The most important tip I can give you on Burma local food, and the only one that will make you elevate from being a tourist to becoming a real traveler immersed in the local culture, is “Stay away from McDonalds“. When visiting Burma, there is awesome local food to try. Head to the local eateries too, and go where the locals go. For me, the food, wine and and even the water is part of the travel experience.
What to Eat in
Burmese food is a blend of Chinese, Indian and Mon influences. Rice is at the core of most Burmese food, and good vegetarian food is widely available. Some types of traditional Burmese food can be extremely pungent, but a lot of restaurants serve dishes with strong Indian and Chinese influences, so if you are comfortable with those, you won’t have much trouble.
Food is inexpensive at most restaurants (costing from MYK500-3000 per item at most local restaurants, but can go as high as MYK8000 at posh restaurants), but there are upscale restaurants in Yangon and Mandalay for upmarket food. Because the Burmese cuisine is a medley of many regional influences, it has many characteristics. Seafood is more common along the coastline, while preserved meats are more common in inland areas. Many Indian, Chinese, and Shan dishes are served throughout the country.
Some dishes to try are: Mohinga (pronounced mo-HIN-ga) is a dish of rice vermicelli with fish gravy(orange in colour) and is usually accompanied by corriander and with chilli powder (the Burmese eat chilli). Its taste can range from sweet to spicy, and is usually eaten during breakfast. It is considered by many to be the national dish of Myanmar, and is widely available throughout the country, albeit in slightly different styles in different regions. Onnokauswe (pronounced oun-NO-kao-sui) is a dish of thicker noodles in a thick soup of coconut milk added with chicken. It is often served with a variety of condiments accompanying it ranging from fried fruit fritters to solidified duck blood.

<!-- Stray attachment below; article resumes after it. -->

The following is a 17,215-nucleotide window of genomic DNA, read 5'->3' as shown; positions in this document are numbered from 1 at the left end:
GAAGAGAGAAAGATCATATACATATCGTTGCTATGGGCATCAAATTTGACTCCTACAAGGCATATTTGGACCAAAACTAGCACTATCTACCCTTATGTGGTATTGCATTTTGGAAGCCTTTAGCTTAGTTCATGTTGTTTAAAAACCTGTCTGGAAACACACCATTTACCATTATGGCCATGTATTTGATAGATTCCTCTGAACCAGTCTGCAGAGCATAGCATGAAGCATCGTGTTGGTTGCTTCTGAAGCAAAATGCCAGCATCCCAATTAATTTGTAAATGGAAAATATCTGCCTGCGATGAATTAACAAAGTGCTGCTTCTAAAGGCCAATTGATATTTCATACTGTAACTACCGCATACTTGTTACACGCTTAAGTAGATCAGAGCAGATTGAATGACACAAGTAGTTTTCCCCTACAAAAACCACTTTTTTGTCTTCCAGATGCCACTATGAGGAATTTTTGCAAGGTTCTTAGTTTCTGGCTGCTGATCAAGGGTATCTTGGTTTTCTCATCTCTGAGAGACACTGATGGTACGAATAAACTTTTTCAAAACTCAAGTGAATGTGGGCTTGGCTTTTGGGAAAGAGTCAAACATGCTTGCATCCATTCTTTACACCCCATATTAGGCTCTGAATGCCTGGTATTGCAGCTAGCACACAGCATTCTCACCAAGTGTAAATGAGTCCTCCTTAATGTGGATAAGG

“Khao Soi”(means noodle in Burmese) often found on the streets of Chiang Mai, Thailand is derived from this Burmese counterpart. It is also comparable to the more spicier Laksa often found in Peninsular South East Asian countries like Malaysia and Singapore . Laphet thote (pronounced la-peh THOU) is a salad of fermented tea leaves and a variety of nuts.
It is commonly mixed with sliced lettuce, and is eaten with rice. The dish originally comes from Shan State. Nan Gyi Thoke ( pronounced nan gyi thou) is a special dish of rice noodle salad with chicken sauce. It is mostly eaten in middle part of Myanmar . Shan food The Shan are an ethnic group who inhabit Shan State around Inle lake, near the Thai border.
Their food is marvelous and spicy. It can be found in Yangon if you search. Curry Myanma people have a very different definition of curry than other countries. It is very spicy compared to Indian and Thai options, and although you may find it served at room temperature in cheaper restaurants, in a typical Burmese home all curry dishes are served hot.
The Burmese curry does not contain coconut milk, unlike its south-east Asian counterparts, and has a large quantity of onion. Myanmar is the highest per-capita consumer of onions in the world. Quite often Burmese curries are cooked with lots of oil, possibly due to a widely regarded notion in the country’s culture that being able to afford cooking oil(along with rice and salt) is considered a sign of wealth. Black Canyon Coffee Found in Mandalay (Next to Sedona Hotel) and in Yangon (next to International Hotel) offers air-conditioned dining and Starbucks-style coffee for all those yearning for caffeine. Most Burmese restaurants are served cafeteria-style where you go to a counter of pre-cooked items and pay for what you select (tourists pay a higher price than locals, but still in a reasonable $10/meal range). Burmese cuisine itself is very unhealthy with a lot of deep fried items swimming in oil, so Thai and Chinese restaurants will be a good option to look for a break.